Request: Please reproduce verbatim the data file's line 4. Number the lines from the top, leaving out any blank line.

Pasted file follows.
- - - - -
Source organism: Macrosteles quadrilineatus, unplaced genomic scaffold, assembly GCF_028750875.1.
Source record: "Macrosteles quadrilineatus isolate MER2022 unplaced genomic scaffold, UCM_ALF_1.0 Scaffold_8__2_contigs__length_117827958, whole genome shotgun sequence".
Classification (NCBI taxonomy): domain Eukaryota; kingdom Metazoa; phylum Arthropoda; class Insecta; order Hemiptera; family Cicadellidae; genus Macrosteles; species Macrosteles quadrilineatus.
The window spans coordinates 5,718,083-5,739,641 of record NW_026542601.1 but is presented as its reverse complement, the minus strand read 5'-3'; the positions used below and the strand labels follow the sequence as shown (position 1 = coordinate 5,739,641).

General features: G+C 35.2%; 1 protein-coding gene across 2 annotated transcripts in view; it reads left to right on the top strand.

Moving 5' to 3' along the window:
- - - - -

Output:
The window spans coordinates 5,718,083-5,739,641 of record NW_026542601.1 but is presented as its reverse complement, the minus strand read 5'-3'; the positions used below and the strand labels follow the sequence as shown (position 1 = coordinate 5,739,641).